This case study details the narrative building that happened after the murder of Muhammed Akhlaq in 2015. Akhlaq was a Muslim man who lived in the Dadri village of Uttar Pradesh. He was 52 years old when he was killed brutally by a mob with sticks and bricks, accusing him of stealing and slaughtering a cow calf. This case is popularly referred to as the Dadri lynching case. Even though whether somebody consumed meat or not should not have any role in deciding whether a murder was right, the debates over the mob lynching of Aqlaq accused of consuming beef focused on this particular narrative. Even though there are several strains of misinformation around this lynching, this case will be particularly focusing on the misinformation that the sample collected to determine whether he consumed beef was taken from his home from his fridge. Even though there is no mention of where the sample was collected from, in the report, several news media reported that the meat was collected from the fridge in his home. While in the FIR and preliminary reports, it is mentioned that meat was found at the crime scene, it does not mention from where the samples were recovered. It leaves a possibility that this could have been planted as evidence by the same mob. However, the narrative that it was found in his house created a portrayal that Akhlaq was guilty of cow slaughtering to insinuate communal polarisation further. 

The context

Twenty Indian states have varying degrees of regulations on the sale, purchase and slaughter of cows. Some states have a full ban on the consumption of beef, and some other states have a partial ban. According to a news report from 2020, the state of Uttar Pradesh had invoked National Security Act in 76 cases of cow slaughter in the same year. The accusations of cow slaughter have been used in India to gain votes and to frame the minorities as the ‘disrespectful other’ and thus deserving of punishments judicially as well as extra judicially.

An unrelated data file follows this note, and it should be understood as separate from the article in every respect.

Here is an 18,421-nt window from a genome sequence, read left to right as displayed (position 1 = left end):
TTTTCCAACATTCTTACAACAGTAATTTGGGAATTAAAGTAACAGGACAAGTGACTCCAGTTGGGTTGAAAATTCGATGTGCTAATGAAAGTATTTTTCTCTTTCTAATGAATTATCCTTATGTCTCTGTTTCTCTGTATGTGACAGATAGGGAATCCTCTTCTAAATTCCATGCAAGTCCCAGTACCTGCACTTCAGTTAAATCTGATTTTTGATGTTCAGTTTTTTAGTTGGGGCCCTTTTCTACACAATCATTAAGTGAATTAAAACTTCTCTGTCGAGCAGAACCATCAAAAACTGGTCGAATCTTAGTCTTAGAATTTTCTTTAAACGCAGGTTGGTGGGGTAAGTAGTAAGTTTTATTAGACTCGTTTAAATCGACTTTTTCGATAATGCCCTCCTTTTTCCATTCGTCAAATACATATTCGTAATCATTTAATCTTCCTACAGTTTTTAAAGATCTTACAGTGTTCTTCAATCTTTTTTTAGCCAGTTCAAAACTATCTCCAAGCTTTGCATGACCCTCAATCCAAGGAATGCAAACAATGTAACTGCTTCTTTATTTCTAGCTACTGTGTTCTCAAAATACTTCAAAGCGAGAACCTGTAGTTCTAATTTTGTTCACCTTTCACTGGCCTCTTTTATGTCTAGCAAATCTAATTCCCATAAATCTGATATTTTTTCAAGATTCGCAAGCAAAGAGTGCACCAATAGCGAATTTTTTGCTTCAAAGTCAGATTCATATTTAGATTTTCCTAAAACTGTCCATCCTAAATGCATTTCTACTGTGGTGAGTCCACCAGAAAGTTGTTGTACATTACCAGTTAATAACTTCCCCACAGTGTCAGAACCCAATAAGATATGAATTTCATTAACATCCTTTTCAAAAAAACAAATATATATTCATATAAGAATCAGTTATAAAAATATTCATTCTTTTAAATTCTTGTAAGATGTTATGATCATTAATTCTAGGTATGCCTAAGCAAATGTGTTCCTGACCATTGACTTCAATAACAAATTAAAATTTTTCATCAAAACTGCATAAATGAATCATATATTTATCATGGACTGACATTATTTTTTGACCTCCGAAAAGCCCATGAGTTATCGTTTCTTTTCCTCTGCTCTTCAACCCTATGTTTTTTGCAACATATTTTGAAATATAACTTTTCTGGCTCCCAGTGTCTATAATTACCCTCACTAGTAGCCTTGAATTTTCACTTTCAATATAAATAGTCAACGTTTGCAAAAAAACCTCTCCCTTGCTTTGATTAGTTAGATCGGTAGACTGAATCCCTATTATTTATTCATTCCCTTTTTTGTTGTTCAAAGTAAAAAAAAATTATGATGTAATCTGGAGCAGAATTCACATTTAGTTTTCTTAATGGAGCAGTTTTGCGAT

In 2015, when Akhlaq was murdered, along with the FIRs on murder, an FIR on accusing the victim and his family of violating the UP Cow Protection Act 1955. A forensic report was made available by the Forensic Investigation Laboratory of the Uttar Pradesh University of Veterinary and Animal Husbandary Mathura. The report concluded that the sample belongs to a cow or it’s progeny. A series of media reports and social media posts claimed that the meat sample taken from the fridge of the victim’s house was beef, despite the fact that, at that moment, neither were there any conclusive remarks on whether it was a cow or from where the sample was collected. Some of the new agencies that propagated this misinformation are: India Today, Economic Times, DNA, Times of India, Hindustan Times, the Hindu, Zee news and ABP, all popular news channels with wide viewership and readership. A photo of the forensic report is given below, followed by screenshots of some of these news reports.

Image credit: News Laundry

Screenshot from India Today dated May 31,  2016, claiming that the meat was collected from his freezer

Screenshots from The Indian Express dated 29, December 2015 implying that the sample was collected from the victim’s house

Screenshot from the Zee News dated 1, June 2016 stating that the sample was collected from the fridge.